Peshmerga-PKK agree on 24-hour ceasefire, meetings to continue
An hour and a half-long meeting between Peshmerga and PKK officials, discussing Friday’s clashes in the Shingal area, has ended with the agreement for a 24-hour ceasefire, Hemin Hawrami, adviser to President Masoud Barzani, tweeted.
The PKK will consult with their superiors in their Qandil headquarters, Rudaw’s correspondent in Shingal, Nasir Ali, reported.
Peshmerga officials reportedly asked in the meeting to assume responsibility for protection of areas between Khanasoor and Bara. PKK commanders reportedly agreed that the Rojava Peshmerga who took up positions in the area can remain.
Meetings will continue tomorrow, Hawrami added, saying that the PKK must not repeat their prevention of the Peshmerga.
Nadia Murad urges dialogue, warns internal conflict serves ISIS’ goals
Nadia Murad, genocide survivor and UN Goodwill Ambassador, described Friday’s clashes in the Shingal area as “a terrifying scene that reminded our people of the events of August 3, 2014,” the day ISIS attacked the Yezidi population.
“It is painful to see the Yazidi women again are suffering from fear after all that happened to them,” she said in a statement she shared on social media.
Noting that the Yezidi community, victims of genocide, are now victims of an internal conflict, Murad called on all parties so show “self-control and follow a rational policy to stop the current internal conflict,” and to unite against terrorists whose aim is the “total destruction of all communities in the region and any internal conflict will serve their goals.”
PKK umbrella organization claims clashes were plotted in Ankara
The Group of Communities in Kurdistan (KCK), an umbrella organization run by the PKK, released a statement claiming that attacks on its forces in Shingal were planned during recent meetings Kurdistan Region President Masoud Barzani held with Turkish leaders during his visit to Ankara on Sunday.
“It is noteworthy that this attack came after Masoud Barzani met with Turkish President Erdogan and Prime Minister Binali Yildirim twice within a week,” reads the statement, according to the PKK-affiliated media outlet ANF. “The attacks on Shingal were planned within the scope of these talks.”
The KCK compared Friday’s clashes with ISIS’ attack on Shingal in August 2014, claiming that both wanted to “end the Yezidi presence in Shingal.”
“All our people should know that our movement will never hesitate to defend the Yezidi people of Shengal just like it did in 2014,” the KCK, stated, calling on Kurds, NGOs, and the world to stand against such aggression.
PUK leader condemns clashes, calls for calm and dialogue
Kosrat Rasul Ali, Patriotic Union of Kurdistan (PUK) deputy, released a statement condemning the clashes.
“We call for an immediate end to this war,” he stated. “We also urge patience and calm, and call for dialogue between relevant parties to reach an understanding in their problems in order to prevent the incident from escalation.”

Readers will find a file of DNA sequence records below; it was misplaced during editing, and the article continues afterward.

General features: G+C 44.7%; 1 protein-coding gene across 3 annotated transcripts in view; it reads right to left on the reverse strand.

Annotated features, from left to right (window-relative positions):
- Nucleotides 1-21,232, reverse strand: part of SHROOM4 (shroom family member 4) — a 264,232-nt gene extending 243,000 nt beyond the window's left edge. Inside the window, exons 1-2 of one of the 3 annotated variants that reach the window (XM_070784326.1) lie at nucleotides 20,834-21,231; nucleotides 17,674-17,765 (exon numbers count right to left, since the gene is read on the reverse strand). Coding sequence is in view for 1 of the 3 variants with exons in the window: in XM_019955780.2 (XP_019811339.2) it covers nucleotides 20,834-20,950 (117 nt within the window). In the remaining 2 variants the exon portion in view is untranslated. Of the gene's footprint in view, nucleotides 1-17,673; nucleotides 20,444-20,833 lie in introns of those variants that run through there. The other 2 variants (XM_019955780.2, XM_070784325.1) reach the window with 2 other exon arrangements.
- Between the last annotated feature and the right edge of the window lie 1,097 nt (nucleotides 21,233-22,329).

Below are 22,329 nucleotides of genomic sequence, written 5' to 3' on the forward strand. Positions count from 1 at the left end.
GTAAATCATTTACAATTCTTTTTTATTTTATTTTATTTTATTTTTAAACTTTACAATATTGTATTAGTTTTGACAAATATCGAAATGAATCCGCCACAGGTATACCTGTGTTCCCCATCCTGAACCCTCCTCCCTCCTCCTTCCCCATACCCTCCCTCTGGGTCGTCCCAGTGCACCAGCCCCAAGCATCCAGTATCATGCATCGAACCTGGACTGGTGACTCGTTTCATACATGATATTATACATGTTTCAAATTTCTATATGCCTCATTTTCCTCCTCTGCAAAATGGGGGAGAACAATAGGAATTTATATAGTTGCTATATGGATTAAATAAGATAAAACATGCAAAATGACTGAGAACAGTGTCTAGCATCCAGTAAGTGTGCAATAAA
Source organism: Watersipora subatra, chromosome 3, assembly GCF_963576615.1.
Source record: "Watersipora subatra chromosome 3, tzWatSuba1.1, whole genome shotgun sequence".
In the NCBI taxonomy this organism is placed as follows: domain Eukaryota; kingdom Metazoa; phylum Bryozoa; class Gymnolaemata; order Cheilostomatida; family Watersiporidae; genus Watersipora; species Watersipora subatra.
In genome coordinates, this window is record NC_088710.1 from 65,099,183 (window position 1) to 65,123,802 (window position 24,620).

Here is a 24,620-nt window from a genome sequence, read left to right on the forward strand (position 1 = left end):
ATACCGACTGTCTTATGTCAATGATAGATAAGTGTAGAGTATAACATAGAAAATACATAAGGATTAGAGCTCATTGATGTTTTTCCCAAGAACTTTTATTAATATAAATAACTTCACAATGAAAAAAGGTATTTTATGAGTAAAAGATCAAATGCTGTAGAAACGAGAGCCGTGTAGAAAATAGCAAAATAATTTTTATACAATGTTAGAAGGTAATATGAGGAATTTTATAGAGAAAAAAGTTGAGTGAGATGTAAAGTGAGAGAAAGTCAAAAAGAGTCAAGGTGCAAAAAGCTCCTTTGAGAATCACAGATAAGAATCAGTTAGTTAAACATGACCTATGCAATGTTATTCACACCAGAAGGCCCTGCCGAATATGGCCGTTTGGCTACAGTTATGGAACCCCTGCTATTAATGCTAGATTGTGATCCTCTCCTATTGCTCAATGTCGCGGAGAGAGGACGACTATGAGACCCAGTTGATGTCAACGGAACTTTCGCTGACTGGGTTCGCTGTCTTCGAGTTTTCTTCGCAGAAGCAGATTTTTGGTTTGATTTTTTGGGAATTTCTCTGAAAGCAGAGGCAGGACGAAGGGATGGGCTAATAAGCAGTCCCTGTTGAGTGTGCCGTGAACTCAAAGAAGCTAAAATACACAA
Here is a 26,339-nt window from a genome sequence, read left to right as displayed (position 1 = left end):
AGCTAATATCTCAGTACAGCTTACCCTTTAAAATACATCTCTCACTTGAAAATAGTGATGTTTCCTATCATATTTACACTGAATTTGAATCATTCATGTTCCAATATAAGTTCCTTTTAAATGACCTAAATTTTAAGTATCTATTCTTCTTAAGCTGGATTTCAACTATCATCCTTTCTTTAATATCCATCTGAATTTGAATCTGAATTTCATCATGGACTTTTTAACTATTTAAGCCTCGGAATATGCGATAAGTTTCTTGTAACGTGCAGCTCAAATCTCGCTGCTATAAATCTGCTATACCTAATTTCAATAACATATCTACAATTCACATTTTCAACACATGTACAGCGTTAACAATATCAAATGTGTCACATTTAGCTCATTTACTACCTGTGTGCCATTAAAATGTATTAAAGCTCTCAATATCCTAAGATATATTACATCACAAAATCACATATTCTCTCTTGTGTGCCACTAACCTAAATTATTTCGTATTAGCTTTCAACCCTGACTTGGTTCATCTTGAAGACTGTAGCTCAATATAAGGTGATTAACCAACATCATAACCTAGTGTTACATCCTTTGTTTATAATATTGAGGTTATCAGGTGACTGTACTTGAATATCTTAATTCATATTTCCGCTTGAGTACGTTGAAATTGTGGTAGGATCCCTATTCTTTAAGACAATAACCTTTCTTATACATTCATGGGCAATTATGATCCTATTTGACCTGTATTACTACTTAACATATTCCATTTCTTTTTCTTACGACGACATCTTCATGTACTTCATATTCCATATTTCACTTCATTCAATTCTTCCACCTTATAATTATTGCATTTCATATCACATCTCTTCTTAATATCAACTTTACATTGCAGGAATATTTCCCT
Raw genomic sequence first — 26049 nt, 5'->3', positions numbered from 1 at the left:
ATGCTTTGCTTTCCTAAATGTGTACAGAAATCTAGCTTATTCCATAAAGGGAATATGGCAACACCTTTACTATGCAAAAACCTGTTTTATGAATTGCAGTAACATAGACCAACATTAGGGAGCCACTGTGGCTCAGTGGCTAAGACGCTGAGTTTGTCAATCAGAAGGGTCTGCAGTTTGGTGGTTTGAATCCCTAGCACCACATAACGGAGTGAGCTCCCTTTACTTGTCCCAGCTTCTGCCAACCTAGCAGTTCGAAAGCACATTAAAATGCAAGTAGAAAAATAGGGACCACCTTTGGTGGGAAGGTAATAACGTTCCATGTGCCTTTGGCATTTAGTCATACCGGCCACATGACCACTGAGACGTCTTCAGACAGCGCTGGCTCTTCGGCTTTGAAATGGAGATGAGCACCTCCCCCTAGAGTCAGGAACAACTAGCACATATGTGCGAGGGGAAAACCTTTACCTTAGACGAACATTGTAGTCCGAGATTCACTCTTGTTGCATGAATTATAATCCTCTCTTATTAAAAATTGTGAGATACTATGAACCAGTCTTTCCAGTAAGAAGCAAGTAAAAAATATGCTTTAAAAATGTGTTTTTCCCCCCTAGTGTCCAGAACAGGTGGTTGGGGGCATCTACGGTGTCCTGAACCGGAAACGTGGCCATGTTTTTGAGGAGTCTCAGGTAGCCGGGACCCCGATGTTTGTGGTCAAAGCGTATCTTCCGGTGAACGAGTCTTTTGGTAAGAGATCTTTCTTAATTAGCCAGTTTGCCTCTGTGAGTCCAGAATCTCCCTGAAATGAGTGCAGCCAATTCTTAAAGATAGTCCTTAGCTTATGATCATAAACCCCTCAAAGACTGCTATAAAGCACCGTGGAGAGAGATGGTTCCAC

Ali pointed out the clashes occurred at a time when there are already multiple troubles in the region. “Our nation is going through very difficult political and economic conditions. An uncertain future lies ahead with respect to a reshape in the political map of the region.”
He reminded all actors that the Kurdish parliament had passed a law criminalizing internal wars and military clashes between Kurdish factions. “We call upon all Kurdish parties to commit to this law, and prevent cooking up excuses for these types of wars. We call for an immediate solution to these problems.”
“We should strive sincerely and bravely to shape a bright future for our nation and future generations,” he concluded.
Peshmerga and PKK officials meet to discuss Shingal clashes
Kurdistan Regional Government (KRG) Peshmerga and commanders of the Kurdistan Workers' Party (PKK) are holding a meeting in the Shingal area to discuss Friday’s clashes that erupted between the KRG-trained Roj Brigade, also called Rojava Peshmerga, and the Shingal Protections Units (YBS), a PKK affiliate with forces in the area, Rudaw has learned.
Jamal Iminiki, chief of staff of the Peshmerga forces, and Agid Civian, the commander of PKK forces in the Yezidi town of Shingal, have attended the meeting.
The clashes stopped Friday morning, Rudaw's team of reporters on the ground said and both sides confirmed.
President Barzani's senior adviser: PKK handed over Manbij to Syria, why don't they hand Shingal to KRG?
In a string of tweets, Hemin Hawrami, senior adviser to the Kurdish President Masoud Barzani, accused the forces affiliated with the Kurdistan Workers’ Party (PKK) of having initiated the clashes on Friday morning in the Khanasoor and Snuny areas of the Shingal Region.
“Question to PKK,” Hawrami wrote on his Twitter account. “You officially handed over west of Manbij [to the] Syria regime army," he said referring to a recent handover of several villages in the Syrian town of Manbij to the Syrian regime to provide a buffer zone between the Kurdish-led forces and the Turkey-backed Free Syrian Army (FSA).
PYD is often accused of having links with the PKK, but the party has consistently denied having any organic connection with the PKK, a banned organization in Turkey, the European Union, and the Unites States.
“If PKK is not seeking problem why they r not leaving Sinjar?” Hawrami asked, reminding the PKK affiliates that Kurdish Peshmerga, who were deployed to Kobane to help defend it against the ISIS militants in late 2014, have left Syrian Kurdistan after its liberation in 2015.